Focus groups usually start out with no one talking. Then the facilitator godes one of the focus group members to take a shot at the product name or packaging. The facilitator then shoves a plate of cookies at the focus group member who started the criticism fest going. The rest of the focus group members then jump in and begin clubbing the product name or packaging design like a bunch of Canadians hot on the trail of a baby seal.
If you are the marketing person who came up with the product name, package design or slogan, a focus group is a painful and degrading process. If you are the business owner, it is an opportunity to go with your gut feeling and toss out the ad agency or marketing person's ideas and go with the name for your store or product your Aunt Bertha suggested at the dinner table on Sunday.
I'm pretty sure this is how the Dress Barn got its name.
Sunday, November 12, 2006
I never saw a purple cow,
I never hope to see one;
But I can tell you, anyhow,
I'd rather see than be one.
-- Frank Gelett Burgess
I know, I know, this isn't a photo of a purple cow. It's an ostrich in a racing harness. There are no purple cows and I don't have any photos of them. Oh, I suppose I could have created one with Photoshop, but that would take too much effort. I already had the photo of the ostrich in a racing harness.
Sometimes you make do.
I think Purple Cow is one of the first poems I ever memorized. Of course, it isn't much of a poem. But I could remember it. It was kind of like "Fuzzy Wuzzy was a bear; Fuzzy Wuzzy had no hair; Fuzzy Wuzzy wasn't very fuzzy, was he?"
That always cracked me up as a kid.
But I digress.
Although for years I thought Ogden Nash wrote Purple Cow, it was actually written by Frank Gelett Burgess. The complete title was Purple Cow: Reflections on a Mythic Beast Who's Quite Remarkable, at Least (in 1895). The full title is almost longer than the poem. Once Burgess wrote the poem, he regretted it. This was expressed in his sequel to the poem:
Ah yes, I wrote "The Purple Cow"
I'm Sorry now I wrote it
But I can tell you Anyhow
I'll Kill you if you Quote it!
I kind of like that more than the original poem. Basically, I think poems should be like visits from relatives -- very brief.
Oh and if you are still wondering about the ostrich in a racing harness photo...well don't.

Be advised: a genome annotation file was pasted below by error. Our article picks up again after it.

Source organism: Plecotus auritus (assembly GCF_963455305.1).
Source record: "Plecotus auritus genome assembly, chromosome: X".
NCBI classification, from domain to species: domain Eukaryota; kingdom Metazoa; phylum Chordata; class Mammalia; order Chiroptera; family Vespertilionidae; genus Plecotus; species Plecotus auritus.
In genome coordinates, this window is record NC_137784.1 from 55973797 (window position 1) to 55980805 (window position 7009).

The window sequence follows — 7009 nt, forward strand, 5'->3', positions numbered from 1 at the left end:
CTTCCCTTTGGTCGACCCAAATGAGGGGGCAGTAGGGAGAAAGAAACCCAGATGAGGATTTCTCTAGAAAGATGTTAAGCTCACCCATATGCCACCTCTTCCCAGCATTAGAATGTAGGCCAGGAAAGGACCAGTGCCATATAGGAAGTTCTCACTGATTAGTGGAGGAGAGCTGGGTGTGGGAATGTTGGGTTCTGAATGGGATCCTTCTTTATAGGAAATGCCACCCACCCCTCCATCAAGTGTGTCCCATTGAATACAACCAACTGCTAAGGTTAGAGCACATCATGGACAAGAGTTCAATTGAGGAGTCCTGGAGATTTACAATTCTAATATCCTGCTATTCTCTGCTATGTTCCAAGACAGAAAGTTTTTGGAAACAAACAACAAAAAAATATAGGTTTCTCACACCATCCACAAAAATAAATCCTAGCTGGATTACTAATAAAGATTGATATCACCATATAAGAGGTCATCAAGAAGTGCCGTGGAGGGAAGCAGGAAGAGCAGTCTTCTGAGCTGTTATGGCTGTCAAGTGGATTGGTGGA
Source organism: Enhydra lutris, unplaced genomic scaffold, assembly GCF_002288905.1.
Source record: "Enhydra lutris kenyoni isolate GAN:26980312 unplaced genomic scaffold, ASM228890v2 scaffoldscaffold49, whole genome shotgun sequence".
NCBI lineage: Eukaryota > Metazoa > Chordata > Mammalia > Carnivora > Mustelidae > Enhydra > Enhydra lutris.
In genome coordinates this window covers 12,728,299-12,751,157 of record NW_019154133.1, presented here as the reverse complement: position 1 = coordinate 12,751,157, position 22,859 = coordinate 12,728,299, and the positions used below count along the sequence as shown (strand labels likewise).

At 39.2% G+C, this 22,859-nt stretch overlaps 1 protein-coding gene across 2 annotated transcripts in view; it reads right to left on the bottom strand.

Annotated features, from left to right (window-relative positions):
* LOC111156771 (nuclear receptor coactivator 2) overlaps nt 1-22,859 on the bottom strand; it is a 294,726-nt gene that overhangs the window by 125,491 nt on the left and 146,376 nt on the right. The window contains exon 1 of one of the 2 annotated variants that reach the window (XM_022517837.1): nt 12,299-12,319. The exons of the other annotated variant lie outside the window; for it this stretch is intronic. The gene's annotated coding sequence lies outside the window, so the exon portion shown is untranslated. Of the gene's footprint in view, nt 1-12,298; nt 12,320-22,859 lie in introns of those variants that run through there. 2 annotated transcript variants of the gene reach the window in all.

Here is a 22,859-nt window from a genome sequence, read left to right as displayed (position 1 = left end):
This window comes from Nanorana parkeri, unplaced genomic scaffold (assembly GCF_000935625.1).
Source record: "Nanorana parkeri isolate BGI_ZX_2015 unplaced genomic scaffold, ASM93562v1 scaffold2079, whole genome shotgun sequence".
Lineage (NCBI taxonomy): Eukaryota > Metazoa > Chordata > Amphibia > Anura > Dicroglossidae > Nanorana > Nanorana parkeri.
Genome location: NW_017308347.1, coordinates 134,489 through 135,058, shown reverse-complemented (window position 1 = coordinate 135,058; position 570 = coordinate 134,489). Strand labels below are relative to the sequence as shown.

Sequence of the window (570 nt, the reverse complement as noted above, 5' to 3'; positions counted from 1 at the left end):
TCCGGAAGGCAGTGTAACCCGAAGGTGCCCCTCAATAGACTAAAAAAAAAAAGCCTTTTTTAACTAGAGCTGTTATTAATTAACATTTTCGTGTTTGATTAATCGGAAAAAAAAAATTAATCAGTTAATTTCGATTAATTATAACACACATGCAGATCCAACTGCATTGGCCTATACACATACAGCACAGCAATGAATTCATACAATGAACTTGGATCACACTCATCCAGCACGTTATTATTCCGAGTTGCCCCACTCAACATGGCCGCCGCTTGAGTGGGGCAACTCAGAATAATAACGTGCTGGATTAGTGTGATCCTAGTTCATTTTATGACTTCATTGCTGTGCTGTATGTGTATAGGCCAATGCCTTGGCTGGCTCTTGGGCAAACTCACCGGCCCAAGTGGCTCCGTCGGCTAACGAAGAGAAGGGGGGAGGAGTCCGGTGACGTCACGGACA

Saturday, November 11, 2006
First, let me caveat this post with a disclaimer that if you own an RV or have a dream of owning an RV, I'm happy for you. Knock yourself out and enjoy those KOA Campgrounds and Walmarts across the country. My opinion about RV's, however, is that they are sure sign a bad combover and pastel jumpsuit are in your future. I don't feel like debating the merits of owning an RV, however, so comments telling me of the many benefits of RV ownership will be met with a series of sarcastic insults (not unlike many of my responses to opposing opinions).
I've never liked RV's. There is just something about getting stuck behind a convoy of RV's driven by sixty-somethings on a mountain pass that brings out the worst in me. When I used to drive from Seattle to Boise to visit my family, kept a running tally of the number of RV's I'd pass and flip off, screaming, "F***king Winnebago!"
My biggest problem with RV's is that they are driven by people who really shouldn't have driver's licenses in the first place. Face it. Most people who buy these dinosaurs on wheels are retirees. You pass them on the highway and these pissy looking old men stare at you through their coke bottle glasses. These puppies are the size of a semi-truck and they are being driven by geriatrics who can barely see over the wheel.
What makes the whole thing even scarier is that many of the RV's tow a trailer with their Hyundai on it so they have something to drive once they've beached the whale at some RV park in Barstow. This scares the bejesus out of me.
Most people will tell you how much money they are saving on hotels by traveling with an RV. Sure. Spend $200,000 on a traveling mobile home and tell me about all of the money you are saving. And since most of them are buying them after age 65, how many years can they really use them?
All I can say is that when I retire, I plan to travel too. But my idea of freedom is not driving a bus and sleeping on a bed that converts to a kitchen table. I'll stay in a hotel or I'll stay at home.
Tuesday, November 07, 2006
I've been a member of health clubs for about 18 years, so I'm pretty well versed in locker room etiquette. Rule number one is that you can carry on a conversation with someone you know until they drop their boxers. Then you both pretty much need to mind your own business in silence until you are dressed in workout clothes or street clothes. At that point the conversation can resume.
Rule number two is that you don't stay naked for more than 5 seconds. This means you don't drop trou and stand there admiring yourself in the mirror. You especially don't stand there for 15 minutes rubbing lotion on your body while everybody else is trying to follow rule number one and two.
And the ultimate rule is that, if you are naked, you don't try to chat up strangers in the locker room. When you are naked is not the best time to try and find new friends.
I am not homophobic. I just consider myself a modest person, respectful of other people's personal space. And I expect them to respect mine. After I've worked out, the last thing I want to deal with is some naked stranger standing there towelling off and asking me about my tattoo.